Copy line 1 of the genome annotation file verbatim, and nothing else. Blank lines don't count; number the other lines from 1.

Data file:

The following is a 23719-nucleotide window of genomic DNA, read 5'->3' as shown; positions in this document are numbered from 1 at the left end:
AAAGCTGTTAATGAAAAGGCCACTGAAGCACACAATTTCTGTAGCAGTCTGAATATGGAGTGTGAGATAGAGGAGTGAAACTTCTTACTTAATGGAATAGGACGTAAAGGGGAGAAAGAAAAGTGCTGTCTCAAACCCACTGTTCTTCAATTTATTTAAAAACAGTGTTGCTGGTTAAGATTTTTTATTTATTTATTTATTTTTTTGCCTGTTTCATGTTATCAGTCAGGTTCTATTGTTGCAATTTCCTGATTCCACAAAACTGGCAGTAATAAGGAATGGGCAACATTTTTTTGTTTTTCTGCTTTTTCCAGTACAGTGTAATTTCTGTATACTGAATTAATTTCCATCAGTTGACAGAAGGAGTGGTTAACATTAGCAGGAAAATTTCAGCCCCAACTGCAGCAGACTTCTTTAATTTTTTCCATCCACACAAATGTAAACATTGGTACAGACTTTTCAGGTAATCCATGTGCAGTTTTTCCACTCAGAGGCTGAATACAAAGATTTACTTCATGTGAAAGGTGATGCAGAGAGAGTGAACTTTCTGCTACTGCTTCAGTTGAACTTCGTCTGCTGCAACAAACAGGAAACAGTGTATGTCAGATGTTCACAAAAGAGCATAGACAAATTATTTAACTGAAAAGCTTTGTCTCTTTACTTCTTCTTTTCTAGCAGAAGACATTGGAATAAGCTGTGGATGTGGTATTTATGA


The following is a 23719-nucleotide window of genomic DNA, read 5'->3' as shown; positions in this document are numbered from 1 at the left end: